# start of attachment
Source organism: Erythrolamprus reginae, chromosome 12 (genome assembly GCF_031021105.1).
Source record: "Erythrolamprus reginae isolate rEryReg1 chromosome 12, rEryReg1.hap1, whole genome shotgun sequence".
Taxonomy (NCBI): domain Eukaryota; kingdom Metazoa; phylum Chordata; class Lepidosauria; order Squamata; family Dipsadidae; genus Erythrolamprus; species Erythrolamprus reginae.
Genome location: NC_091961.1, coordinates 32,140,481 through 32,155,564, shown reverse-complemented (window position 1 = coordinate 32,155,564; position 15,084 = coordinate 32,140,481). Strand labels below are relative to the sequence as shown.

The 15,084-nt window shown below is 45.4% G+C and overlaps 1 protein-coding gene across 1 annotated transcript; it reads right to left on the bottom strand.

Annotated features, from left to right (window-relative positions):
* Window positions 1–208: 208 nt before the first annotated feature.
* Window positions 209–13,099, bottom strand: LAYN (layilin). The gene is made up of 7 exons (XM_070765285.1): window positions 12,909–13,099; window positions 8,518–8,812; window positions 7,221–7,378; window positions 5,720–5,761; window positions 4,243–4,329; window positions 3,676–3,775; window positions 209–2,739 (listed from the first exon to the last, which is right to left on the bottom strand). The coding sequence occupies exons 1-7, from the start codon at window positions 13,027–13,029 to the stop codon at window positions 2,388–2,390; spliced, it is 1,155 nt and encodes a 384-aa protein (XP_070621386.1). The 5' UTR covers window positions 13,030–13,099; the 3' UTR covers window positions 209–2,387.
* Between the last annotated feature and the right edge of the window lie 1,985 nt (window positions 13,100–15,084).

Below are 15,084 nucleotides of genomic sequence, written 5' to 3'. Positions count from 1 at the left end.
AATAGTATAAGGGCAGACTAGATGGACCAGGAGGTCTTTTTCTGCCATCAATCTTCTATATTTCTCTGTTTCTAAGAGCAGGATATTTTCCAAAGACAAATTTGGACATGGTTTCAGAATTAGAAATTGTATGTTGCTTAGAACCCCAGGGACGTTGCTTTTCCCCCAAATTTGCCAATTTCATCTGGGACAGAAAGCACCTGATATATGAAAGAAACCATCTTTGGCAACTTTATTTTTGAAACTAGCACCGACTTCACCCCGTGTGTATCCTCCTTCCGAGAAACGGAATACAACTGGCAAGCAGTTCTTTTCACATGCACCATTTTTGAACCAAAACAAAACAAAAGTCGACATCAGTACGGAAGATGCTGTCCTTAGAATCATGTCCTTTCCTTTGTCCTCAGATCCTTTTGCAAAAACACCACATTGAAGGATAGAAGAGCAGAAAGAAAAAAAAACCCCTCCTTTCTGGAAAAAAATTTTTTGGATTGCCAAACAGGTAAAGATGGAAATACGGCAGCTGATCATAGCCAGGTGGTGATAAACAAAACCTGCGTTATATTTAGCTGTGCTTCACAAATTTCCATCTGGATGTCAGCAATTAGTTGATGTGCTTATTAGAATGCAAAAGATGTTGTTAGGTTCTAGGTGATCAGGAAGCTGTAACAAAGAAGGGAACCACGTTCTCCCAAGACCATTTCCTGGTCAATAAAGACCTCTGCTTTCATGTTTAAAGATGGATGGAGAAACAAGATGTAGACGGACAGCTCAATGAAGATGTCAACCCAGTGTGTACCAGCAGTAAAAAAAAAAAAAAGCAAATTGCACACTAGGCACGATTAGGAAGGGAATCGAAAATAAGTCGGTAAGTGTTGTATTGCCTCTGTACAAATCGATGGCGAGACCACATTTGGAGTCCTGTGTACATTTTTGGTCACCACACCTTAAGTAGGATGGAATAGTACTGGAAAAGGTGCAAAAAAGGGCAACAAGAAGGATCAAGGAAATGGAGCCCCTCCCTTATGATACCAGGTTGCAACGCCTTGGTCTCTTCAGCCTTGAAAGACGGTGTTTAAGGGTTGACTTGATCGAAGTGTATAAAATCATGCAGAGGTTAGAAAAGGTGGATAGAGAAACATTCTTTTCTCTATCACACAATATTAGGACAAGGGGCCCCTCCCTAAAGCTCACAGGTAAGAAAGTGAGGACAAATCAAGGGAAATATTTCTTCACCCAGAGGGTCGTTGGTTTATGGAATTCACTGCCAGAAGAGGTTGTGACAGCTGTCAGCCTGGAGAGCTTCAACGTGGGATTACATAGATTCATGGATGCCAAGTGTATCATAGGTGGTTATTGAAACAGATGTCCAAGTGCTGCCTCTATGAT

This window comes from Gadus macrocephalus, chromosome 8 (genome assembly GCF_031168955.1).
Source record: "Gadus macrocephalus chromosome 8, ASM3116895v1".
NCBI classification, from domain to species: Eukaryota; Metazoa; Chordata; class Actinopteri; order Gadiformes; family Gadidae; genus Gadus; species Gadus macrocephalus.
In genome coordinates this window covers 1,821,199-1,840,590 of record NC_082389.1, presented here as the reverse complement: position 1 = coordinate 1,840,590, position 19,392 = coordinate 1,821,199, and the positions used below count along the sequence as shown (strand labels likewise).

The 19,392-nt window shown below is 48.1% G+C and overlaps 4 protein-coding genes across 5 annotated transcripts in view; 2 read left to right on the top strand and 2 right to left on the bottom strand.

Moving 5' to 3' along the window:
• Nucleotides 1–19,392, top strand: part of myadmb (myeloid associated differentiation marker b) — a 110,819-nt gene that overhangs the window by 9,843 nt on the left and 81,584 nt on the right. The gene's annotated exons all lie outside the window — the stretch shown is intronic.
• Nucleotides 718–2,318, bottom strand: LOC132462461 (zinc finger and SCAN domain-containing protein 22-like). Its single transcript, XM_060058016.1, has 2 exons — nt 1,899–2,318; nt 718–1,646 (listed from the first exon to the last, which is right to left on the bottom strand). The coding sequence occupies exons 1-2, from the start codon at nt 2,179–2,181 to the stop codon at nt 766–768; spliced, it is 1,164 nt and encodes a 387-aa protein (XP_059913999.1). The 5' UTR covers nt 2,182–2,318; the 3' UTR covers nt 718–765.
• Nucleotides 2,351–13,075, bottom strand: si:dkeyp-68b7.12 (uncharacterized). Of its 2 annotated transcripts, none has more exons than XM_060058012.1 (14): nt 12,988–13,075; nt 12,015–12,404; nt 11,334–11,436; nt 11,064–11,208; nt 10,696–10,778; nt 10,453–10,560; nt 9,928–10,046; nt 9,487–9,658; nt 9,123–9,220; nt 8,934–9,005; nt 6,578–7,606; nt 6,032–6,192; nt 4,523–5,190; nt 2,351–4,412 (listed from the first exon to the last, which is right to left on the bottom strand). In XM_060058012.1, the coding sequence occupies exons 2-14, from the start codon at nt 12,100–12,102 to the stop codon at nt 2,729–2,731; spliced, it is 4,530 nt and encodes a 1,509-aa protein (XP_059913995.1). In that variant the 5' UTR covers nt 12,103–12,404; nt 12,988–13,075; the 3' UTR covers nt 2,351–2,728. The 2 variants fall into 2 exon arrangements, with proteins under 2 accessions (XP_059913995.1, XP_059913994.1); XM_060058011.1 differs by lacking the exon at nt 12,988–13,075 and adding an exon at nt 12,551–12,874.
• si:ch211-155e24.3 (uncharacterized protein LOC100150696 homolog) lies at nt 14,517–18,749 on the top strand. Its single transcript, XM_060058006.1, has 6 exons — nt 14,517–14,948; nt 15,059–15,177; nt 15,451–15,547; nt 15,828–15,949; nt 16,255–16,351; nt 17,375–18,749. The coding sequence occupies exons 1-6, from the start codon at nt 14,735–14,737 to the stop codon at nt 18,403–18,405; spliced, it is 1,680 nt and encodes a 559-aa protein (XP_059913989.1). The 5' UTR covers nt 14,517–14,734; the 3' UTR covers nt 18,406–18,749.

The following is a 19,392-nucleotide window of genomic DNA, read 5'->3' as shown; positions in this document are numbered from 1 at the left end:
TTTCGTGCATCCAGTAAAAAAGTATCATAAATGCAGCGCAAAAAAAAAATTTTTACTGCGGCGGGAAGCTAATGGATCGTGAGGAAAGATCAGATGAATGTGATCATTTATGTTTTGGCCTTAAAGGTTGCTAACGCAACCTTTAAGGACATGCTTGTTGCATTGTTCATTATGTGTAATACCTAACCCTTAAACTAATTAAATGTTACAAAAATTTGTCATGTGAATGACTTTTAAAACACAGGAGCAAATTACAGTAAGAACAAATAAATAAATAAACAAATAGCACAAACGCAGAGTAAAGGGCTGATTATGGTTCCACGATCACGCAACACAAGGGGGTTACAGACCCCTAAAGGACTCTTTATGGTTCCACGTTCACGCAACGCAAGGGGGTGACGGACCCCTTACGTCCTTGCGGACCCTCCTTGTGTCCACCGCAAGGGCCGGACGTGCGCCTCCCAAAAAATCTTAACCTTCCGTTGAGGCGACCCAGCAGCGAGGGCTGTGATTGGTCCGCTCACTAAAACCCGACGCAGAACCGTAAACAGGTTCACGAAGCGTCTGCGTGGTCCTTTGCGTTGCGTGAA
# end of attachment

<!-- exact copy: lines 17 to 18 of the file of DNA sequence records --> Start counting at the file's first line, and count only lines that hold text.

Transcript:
Moving 5' to 3' along the window:
• Nucleotides 1–19,392, top strand: part of myadmb (myeloid associated differentiation marker b) — a 110,819-nt gene that overhangs the window by 9,843 nt on the left and 81,584 nt on the right. The gene's annotated exons all lie outside the window — the stretch shown is intronic.